If you’re a fan of nineties indie rock who has either heard or read about Kiwi Jr., then you’re probably already aware how uncanny the voice of the band’s vocalist/guitarist/keyboardist, Jeremy Gaudet, resembles that of Pavement’s Stephen Malkmus. Football Money, the first full-length from the Toronto quartet, offers ten guitar-driven indie rock tracks that range everywhere from upbeat, jokey shout-alongs to mid-tempo, thoughtful ponderings chock-full of colorful non sequiturs.
“Murder in the Cathedral” starts things off right with a bouncy chord progression that takes us up and down the scale, periodically starting and stopping, as Gaudet sings about things as disparate as James Dean and getting stabbed in a church, all while a frenetic harmonica is blown and a chorus echoes Gaudet’s chorus of, “Come down, Daniel.” The fun call and response track, “Leslie”, follows and provides clever twists and turns, a charming guitar solo, and pleasant lead interstitials between the changes. The initial trio is concluded with “Salary Man”, a song wherein Gaudet reminisces sarcastically about the joys of splitting one’s time between a band and an office job. Things take a turn here as you may be hard-pressed to find the patience to push through the moronically repetitive “Gimme More”. Regardless, the majority of the first handful of songs are particularly decent and do a good job of demonstrating Kiwi Jr.’s strengths. Still, after reaching the sweet and gentle centerpiece, “Comeback Baby”, there are few bright moments to be found in Football Money’s final five.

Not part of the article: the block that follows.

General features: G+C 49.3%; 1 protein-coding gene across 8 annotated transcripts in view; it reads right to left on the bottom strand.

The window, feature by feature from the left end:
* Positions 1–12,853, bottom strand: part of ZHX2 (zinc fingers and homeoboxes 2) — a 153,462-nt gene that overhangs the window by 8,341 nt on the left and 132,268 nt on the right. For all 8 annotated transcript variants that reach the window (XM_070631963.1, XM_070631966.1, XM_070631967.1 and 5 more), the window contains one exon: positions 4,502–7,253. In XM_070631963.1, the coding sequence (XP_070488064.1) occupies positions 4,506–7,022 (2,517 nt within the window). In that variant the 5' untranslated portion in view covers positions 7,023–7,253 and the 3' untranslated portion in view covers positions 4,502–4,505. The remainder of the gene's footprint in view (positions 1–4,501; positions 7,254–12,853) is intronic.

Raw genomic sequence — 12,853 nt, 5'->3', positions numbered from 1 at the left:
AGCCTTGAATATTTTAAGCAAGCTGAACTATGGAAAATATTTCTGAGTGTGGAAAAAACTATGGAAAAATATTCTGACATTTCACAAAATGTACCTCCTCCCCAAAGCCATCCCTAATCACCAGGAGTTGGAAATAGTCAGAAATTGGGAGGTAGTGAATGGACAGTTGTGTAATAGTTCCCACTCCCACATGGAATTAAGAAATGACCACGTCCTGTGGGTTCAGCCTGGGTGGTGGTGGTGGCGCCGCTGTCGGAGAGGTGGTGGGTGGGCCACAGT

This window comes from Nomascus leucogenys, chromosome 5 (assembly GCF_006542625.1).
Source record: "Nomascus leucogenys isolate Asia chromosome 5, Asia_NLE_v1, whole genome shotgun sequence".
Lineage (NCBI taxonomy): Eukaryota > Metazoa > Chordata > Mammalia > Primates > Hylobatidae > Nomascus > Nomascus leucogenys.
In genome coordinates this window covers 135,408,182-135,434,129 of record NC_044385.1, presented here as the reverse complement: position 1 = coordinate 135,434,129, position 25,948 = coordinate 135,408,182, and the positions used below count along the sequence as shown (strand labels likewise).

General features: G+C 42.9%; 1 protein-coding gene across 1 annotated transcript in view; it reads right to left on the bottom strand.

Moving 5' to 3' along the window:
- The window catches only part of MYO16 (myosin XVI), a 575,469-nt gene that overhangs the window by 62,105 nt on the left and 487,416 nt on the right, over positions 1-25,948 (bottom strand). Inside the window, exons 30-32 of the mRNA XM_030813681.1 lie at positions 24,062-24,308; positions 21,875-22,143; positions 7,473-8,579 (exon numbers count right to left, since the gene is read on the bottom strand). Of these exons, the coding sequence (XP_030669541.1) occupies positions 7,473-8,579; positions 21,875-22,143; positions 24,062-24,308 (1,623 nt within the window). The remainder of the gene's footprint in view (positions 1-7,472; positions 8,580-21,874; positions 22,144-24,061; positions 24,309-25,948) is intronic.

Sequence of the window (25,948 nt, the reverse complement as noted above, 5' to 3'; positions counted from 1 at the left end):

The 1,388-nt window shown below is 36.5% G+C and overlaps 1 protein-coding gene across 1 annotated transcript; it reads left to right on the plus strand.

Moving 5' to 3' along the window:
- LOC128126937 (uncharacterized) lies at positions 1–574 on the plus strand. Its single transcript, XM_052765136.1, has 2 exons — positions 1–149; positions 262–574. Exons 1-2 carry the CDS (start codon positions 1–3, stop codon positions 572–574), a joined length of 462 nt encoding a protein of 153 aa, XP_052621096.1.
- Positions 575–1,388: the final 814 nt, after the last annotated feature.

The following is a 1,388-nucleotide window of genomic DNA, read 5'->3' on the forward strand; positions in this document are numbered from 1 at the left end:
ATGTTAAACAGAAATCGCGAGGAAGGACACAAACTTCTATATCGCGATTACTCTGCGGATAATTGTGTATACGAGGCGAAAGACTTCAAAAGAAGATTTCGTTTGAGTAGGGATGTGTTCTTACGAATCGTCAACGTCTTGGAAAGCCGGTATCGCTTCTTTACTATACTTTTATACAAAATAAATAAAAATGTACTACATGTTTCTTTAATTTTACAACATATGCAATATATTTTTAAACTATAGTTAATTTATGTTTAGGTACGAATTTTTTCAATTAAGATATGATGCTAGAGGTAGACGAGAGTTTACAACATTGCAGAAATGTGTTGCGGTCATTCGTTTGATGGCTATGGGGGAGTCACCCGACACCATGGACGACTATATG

The minute-long, reverb-heavy “Soft Water Apple” sounds like a slowed-down outtake from “Salary Man” and serves as a sort of ear reset just prior to the LP’s title track. Unfortunately, the cheery handclaps do little to induce interest in this comparatively short, middling number which is padded out with a solo that dissolves into feedback. Weirdly, “Nothing Changes” finds Gaudet complaining about the same style music Kiwi Jr. plies their trade in, singing, “This boy knows I hate his band, and everyone looks like a lumberjack, guitars, more guitars,” before launching into a chorus that echoes the song’s title. Football Money’s penultimate track, “Swimming Pool”, is twisted in that its happy tone is offset by its dark chorus of, “Brian Jones, Brian Jones,” who, by the way, died by drowning in a swimming pool. The record’s largely problematic second side is concluded, and slightly redeemed, with “Wicked Witches”, a fine ender that finds a snazzy synth effect added onto the lead guitar and a steady handclap pulling the record to a screeching, distorted finale.
Football Money is frontloaded with sometimes excellent material that pales when compared to the record’s tedious second side. Had the better songs been more evenly distributed, it would have made for a more enjoyable listening experience. Instead, what Kiwi Jr. has delivered is a debut that wears out its welcome by burning through the group’s best tricks too early in the journey.